1662 (1684) Africa

$795.00

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Wonderful original copperplate engraving of ‘Roman Africa’ during the reign of Hadrian.

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Drawn for the final volume of Jansson’s Atlas Novus published in 1662. The volume was dedicated to maps illustrating ancient and Biblical history. Blanckaert was a deeply respected historian and philologist, and his contribution to the atlas would have given it more gravitas. This was part of a trio of maps drawn by Blanckaert consisting of Roman Europe, Asia and Africa. The present example, with no verso on text, corresponds to the printing of the map for inclusion in G Hornius’ Accuratissima Orbis Delineato, (Description of the Earth, or Ancient Geography, both Sacred and Profane) Amsterdam, Johannes Janssonius van Waesbergen 1684.

The map shows the continent of Africa from a latitude similar to modern Zimbabwe to the Mediterranean Sea and includes Africa from Cape Verde to Socotra including the Arabian Peninsula and the Fertile Crescent. The maps topology is consistent with Mercator’s world map of 1569 and the maps toponymy is ancient, partly drawn from Ptolemy, but with ancient place names arranged according to more contemporary geographical ideas. Blanckaert’s goal appears to have been to make the reports of the ancient reports consistent with modern exploration. Blanckaert certainly drew upon earlier sources, in the region of Libya the description of the kingdom of Cinyps as the sweetest and most fertile land in all of Africa is a direct quote from Herodotus.

A shell-motif cartouche appears lower right; a dedicatory cartouche to Dutch scholar and statesman Johan de Brune (1588-1658) is surmounted by a coat of arms. Illustrated lower left are the versi of eight coins minted in Rome during the reign of Hadrian, in commemoration of his tour of the Empire. The heads of these coins depict Hadrian in profile; the versi or tails faces contain allegorical figures and the names of the Imperial provinces for which the coins were dedicated. Blacnkaert had published many important translations of early histories of Rome, and the coins surviving may have represented important corroborations for his historians often questionable reports.

Jan Jansson or Johannes Janssonius (1588-1664) was born in Arnhem Holland, the son of a printer and bookseller. He married into the prominent cartographic family of Hondius in 1612. Following the marrige he moved to Amsterdam where he worked as a book publisher. IN 1616 Jansson produced his first maps. most of which were heavily influenced by Blaeu. He expanded his business establishing himself in various cities in Europe and by the mid-1630’s, partnered with his brother-in-law Henricus Hondius, to produce his most important work, the eleven volume, Atlas Major. About this time, Jansson’s name appear on Hondius’ rie-issues of notable Mercator and Jondius atlases. Jansson’s last major work was the issue of the 1646 full edition of English County Maps. Following his death in 1664 the company was taken over by his brother-in-law Johannes van Waesbergen. Wasebergen adopted the name of Jansonius and published a new Atlas Contractus in two volumes with Jansson’s other son-in-law Elizee Weverstraet with the imprint Joannis Janssonii haeredes in 1666. These maps also refer to the firm of Janssonius-Waesbergius.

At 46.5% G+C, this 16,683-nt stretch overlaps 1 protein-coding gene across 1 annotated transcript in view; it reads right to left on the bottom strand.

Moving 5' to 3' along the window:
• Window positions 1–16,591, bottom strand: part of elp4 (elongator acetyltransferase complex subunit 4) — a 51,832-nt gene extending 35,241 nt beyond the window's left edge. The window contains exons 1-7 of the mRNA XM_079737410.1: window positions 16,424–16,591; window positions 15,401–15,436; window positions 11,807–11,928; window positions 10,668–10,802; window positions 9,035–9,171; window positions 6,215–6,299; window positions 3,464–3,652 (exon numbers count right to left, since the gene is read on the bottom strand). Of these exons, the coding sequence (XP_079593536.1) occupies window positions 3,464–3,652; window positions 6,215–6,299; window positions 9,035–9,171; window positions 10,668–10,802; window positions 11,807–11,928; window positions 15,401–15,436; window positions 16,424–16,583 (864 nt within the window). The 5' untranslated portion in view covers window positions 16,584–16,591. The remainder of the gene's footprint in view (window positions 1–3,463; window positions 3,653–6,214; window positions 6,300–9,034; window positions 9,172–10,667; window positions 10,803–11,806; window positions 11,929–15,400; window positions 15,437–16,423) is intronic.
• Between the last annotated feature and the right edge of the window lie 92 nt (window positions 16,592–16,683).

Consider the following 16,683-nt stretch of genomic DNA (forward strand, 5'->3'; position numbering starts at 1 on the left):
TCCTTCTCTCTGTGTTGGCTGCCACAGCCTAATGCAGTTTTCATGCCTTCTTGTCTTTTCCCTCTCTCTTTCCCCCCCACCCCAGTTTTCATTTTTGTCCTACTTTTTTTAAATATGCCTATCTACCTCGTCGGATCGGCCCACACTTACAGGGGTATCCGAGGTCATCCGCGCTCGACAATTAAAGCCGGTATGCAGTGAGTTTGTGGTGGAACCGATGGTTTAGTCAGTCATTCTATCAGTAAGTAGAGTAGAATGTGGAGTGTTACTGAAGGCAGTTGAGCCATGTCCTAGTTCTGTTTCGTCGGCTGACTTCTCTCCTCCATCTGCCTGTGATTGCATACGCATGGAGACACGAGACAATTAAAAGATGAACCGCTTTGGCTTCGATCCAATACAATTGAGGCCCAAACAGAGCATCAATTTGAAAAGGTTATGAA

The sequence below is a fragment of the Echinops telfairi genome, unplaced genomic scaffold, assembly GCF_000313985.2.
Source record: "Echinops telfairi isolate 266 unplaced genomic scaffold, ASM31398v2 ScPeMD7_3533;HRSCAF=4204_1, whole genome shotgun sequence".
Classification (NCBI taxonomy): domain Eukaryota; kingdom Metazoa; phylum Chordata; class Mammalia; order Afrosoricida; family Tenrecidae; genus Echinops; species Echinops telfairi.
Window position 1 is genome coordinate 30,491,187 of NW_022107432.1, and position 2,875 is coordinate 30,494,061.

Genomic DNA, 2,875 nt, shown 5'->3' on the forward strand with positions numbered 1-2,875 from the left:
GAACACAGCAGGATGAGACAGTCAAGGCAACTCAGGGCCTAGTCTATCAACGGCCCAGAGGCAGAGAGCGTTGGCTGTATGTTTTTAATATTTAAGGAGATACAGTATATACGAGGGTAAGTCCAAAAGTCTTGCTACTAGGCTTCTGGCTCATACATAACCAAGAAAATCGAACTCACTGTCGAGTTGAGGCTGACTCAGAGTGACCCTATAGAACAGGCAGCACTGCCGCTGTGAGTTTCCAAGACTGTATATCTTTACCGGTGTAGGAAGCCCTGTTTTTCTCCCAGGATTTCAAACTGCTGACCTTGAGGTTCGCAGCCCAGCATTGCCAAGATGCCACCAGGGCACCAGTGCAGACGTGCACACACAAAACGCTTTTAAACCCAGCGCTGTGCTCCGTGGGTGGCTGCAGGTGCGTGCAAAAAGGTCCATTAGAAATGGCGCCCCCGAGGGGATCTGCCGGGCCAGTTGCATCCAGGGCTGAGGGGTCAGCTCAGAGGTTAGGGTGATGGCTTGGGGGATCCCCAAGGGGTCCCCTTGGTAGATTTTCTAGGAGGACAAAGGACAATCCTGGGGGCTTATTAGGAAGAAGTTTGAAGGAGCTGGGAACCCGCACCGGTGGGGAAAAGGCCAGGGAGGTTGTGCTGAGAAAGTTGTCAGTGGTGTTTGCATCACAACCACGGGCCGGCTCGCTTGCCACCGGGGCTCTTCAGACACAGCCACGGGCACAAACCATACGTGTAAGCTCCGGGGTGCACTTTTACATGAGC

In 1676, Waesbergen and Weyerstraet sold by auction all remaining Atlases in Latin, French, High and Low German as well as the Stedeboecken in Latin, in 8 volumes bound and unbound, maps, plates belonging to the Atlas and Stedeboecken. The copperplates were afterwards sold to Schenk and Valck.

Nicolaas Blanckaert (1624-1703) was a Dutch philologist, historian, and professor. Very little is known of his background or education but we do know that his father was a Schout (Sherriff) During his lifetime he was prolific and respected author, editor and scholar. He published a broad array of translations from the Greek, including in 1683 Harpocration’s Lexicon, the first published translation of that work (virtually the only lexicon of ancient Greek oratory to survive). By 1662 he was professor of history and politics in Leiden, and was a historian for the Order of Zeeland. He became Professor of Greek at the University of Franeker, a position thought to have held until his death in 1703.

Dimensions 54 × 39 cm
Map Maker

BLANCKAERT, Nicolaas (BLANCARDUS, Nicolaus) / WAESBERGHE, Johannes Janssonius

Dimensions with Mount

74 x 59cm

Title

Africae Antiquae et quarundam Europae Asiaeque,Adiacentium Regionum accurata delineatio, ad Historiarum lucem edita a Nicolao Blancardo Batavo. Leidensi, Historiarum et Politices Professore with a dedication to Johannes Bruno by Nicolaus Blancardus.

Publication

Jansson’s Atlas Novus/G Hornius’ Accuratissima Orbis Delineato,

Published

Amsterdam First Edition c1662 This edition 1684 from the original plate

Condition

Excellent condition

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